Share this article

print logo

2017 Outstanding Citizen: Tim Tielman, force in Buffalo preservation

Tim Tielman has been called an obstructionist, and he'll no doubt be called one again.

But it can be argued that no one has done more than him in Western New York to save Buffalo's history from the wrecking ball.

Tielman has played critical roles in preserving the Richardson Olmsted Campus, the Webb Building, Squire Mansion, the Metzger Building and the Great Northern Grain Elevator. He helped lead the fight that forced Gov. George E. Pataki to reverse direction and resurrect the terminus of the Erie Canal, including the Commercial Slip, Central Wharf and the original street network.

The 2017 Outstanding Citizens: 9 people who embody what makes WNY special

Tielman's actions occurred long before Buffalo's historic buildings were being displayed in Visit Buffalo Niagara's magazines as the city's calling card for tourism.

"If you had to name one single person in Western New York who has been the catalyst for the generational shift in how architecture and historical preservation are perceived, it's Tim Tielman," said Ed Healy, Visit Buffalo Niagara's vice president of communications.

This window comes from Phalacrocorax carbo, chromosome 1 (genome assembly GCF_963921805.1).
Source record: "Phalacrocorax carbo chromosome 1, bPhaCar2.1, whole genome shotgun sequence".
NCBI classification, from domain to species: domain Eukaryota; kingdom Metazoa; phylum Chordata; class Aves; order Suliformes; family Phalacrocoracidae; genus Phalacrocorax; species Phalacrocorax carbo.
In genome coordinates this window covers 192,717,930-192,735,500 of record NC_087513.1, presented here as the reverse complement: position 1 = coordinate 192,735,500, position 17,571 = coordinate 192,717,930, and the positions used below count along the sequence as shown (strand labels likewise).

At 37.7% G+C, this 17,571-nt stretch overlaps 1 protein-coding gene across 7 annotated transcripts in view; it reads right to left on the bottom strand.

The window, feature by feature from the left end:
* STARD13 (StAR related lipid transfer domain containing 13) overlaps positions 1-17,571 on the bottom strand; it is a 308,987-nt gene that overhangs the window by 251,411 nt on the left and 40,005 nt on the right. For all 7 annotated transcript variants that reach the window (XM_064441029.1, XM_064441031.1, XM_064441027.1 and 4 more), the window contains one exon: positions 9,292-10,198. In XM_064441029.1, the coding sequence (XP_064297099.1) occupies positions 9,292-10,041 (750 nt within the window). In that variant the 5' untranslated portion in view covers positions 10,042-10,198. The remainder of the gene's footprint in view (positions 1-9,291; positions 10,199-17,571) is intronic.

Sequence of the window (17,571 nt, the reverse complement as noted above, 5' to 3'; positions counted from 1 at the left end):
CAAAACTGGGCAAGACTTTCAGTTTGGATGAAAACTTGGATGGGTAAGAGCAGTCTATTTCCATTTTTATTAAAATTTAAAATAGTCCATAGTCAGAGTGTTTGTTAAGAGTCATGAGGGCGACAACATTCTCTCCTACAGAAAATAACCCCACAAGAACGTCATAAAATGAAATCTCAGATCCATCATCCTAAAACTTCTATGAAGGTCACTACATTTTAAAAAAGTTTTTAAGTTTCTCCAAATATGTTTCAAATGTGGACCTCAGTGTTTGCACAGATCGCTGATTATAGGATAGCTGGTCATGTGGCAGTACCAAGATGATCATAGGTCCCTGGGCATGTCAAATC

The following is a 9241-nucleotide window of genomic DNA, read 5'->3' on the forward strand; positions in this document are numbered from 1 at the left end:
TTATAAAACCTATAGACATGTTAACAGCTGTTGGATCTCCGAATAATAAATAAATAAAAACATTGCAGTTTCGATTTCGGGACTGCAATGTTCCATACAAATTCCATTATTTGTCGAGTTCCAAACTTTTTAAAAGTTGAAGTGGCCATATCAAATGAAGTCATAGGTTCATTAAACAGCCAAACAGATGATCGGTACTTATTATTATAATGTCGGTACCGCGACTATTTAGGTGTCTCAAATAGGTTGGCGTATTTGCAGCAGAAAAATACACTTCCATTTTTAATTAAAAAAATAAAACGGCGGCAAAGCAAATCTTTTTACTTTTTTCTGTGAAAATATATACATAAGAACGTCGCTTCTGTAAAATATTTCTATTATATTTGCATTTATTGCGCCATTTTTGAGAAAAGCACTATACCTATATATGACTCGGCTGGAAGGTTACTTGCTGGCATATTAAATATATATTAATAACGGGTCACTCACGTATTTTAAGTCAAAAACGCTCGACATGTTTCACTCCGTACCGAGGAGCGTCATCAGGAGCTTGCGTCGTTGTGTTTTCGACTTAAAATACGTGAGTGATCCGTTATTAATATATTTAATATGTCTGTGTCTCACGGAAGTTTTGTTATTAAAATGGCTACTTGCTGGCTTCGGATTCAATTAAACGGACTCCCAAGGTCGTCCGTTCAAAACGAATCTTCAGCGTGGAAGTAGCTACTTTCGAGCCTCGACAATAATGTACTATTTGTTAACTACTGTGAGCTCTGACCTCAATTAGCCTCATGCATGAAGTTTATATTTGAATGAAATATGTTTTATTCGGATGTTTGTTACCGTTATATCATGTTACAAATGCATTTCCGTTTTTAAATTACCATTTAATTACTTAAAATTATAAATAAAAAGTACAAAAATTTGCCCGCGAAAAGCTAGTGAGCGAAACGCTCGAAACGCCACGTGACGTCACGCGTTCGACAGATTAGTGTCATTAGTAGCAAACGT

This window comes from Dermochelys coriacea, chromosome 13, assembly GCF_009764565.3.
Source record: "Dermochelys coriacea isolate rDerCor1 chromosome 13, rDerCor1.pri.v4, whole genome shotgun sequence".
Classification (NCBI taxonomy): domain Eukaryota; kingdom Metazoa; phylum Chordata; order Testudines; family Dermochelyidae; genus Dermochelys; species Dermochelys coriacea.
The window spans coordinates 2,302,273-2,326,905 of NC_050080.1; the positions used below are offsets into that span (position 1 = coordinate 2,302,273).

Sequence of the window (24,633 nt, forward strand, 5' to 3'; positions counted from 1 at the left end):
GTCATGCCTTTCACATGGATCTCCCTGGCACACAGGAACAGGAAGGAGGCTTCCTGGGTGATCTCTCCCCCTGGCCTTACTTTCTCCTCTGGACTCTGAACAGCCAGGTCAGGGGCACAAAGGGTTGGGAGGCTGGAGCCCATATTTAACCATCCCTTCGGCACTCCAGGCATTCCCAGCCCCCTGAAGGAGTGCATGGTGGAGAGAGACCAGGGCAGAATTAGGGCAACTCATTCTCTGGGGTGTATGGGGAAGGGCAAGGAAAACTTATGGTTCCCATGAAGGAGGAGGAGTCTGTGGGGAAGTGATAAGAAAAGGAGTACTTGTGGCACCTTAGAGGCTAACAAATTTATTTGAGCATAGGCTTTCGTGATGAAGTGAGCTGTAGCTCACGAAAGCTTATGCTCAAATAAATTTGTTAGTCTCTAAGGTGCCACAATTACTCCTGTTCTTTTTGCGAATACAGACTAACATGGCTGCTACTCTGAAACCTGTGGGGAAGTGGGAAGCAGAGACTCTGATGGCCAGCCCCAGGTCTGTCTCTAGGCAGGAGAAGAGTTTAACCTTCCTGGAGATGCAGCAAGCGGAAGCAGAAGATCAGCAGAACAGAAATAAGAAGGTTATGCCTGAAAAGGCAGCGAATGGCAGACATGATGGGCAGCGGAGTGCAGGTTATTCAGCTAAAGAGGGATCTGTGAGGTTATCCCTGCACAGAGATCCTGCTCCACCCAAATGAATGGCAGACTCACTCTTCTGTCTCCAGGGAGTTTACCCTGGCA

"Because of the efforts of him and others, people in positions of authority and decision-making have embraced preservation, and understand how critical our past is to our future."

Tielman believes successful cities and towns create places that combine a deep sense of history with human needs for shelter, sustenance and sociability.

He spent his adolescence in the Netherlands, where he saw old buildings co-existing with modern economies and wealthy societies. That began a fascination with how cities were built.

Tielman is founder and executive director of Campaign for Greater Buffalo History, Architecture & Culture. Until recently, he served on the Buffalo Preservation Board. For decades, he educated Buffalonians, tourists and university students on historic bus tours, motoring through the city in a converted school bus.

Informed by a background in urban geography, Tielman also designed Larkin Square.

"From the beginning, we tried to advance an alternative viewpoint that said we should strengthen and enhance our built inheritance rather than destroy it in the hopes that some new developer-driven thing would save us," he said.

Buffalo has experienced a sea change in the importance now placed on preserving the past. Has Tielman made a difference? Look around.

Mike Connelly: 68 years of honoring our Outstanding Citizens

Story topics:

There are no comments - be the first to comment